Iraqi Civilians Continue to Face Displacement Years after Conflict

Iraqi civilians take refuge in camps for internally displaced persons. Iraqi civilians take refuge in camps for internally displaced persons. IOM 2019

Two years after peak conflict between Iraqi forces and the Islamic State (ISIS), millions of civilians are still displaced.  

With 5.8 million people forced from their homes since the arrival of ISIS in Iraq in 2014, more than 1.8 million civilians are still without permanent and stable homes. Some are currently being pressured into returning to unsafe conditions, while others are living in private or informal housing arrangements. Many of the internally displaced persons are hesitant to return home, since 242 neighbourhoods across Iraq are covered with landmines and other explosives. 

Another group of civilians is displaced because their relatives are considered to be sympathetic to ISIS. These de facto guilt by association bans are most widely affecting women and children, who are being disenfranchised of basic human rights by being blocked from reintegrating back into society. Civilians who are impacted by guilt by association bans are prevented from receiving health care, basic services, access free movement and essential civil documentation. This includes children who are denied birth certificates which are required for enrolling in school. Approximately 156,000 individuals are missing some form of civil documentation as a result of  living under ISIS rule.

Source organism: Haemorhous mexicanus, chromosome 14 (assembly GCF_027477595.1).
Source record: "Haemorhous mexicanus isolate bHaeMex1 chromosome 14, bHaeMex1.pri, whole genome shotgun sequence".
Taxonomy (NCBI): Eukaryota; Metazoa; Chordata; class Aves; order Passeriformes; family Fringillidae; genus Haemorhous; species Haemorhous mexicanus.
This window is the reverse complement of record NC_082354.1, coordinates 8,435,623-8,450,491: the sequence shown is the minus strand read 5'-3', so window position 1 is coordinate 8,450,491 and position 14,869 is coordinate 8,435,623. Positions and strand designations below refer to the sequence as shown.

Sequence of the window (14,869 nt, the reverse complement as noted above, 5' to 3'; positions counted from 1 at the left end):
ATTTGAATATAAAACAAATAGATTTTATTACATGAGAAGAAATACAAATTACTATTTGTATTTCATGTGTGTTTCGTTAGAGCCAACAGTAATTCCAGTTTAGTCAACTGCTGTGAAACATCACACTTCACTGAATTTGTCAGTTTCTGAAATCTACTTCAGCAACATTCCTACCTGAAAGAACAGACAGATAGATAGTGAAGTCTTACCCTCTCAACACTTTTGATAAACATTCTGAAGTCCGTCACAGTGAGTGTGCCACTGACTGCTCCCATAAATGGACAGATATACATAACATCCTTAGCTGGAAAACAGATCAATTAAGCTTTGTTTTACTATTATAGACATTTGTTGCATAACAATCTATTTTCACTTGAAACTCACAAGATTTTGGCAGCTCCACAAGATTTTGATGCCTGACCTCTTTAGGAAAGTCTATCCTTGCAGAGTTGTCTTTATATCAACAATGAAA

There is discussion about creating government residential compounds to house families with suspected ISIS affiliation. The length of stay in such compounds would be indefinite and the government is not keen on supervision of such residential areas by any humanitarian organization.However, 1,072 civilians from the western Iraqi province of Anbar are returning home this week. This was made possible through an initiative by the Iraqi Ministry of Displacement and Migration. 

The European Union has announced a €2 million contribution to camps housing an estimated 35,000 civilians. “While many displaced families have been unable to return, we cannot forget about those who remain in camps,” the European Commissioner for Humanitarian Aid and Crisis Management, Christos Stylianides said. The commissioner also states that, “Ensuring that those displaced by fighting have access to humanitarian assistance remains a priority for the EU in Iraq.” These funds will be used at Jad’ah camps outside of Qayyara where a fraction of 1.5 million Iraqis continue to live. The contribution has been made possible by the International Organization for Migration (IOM) in hopes of improving the living conditions of internally displaced persons. 

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Author: Christina Borst; Editor: Shrabya Ghimire

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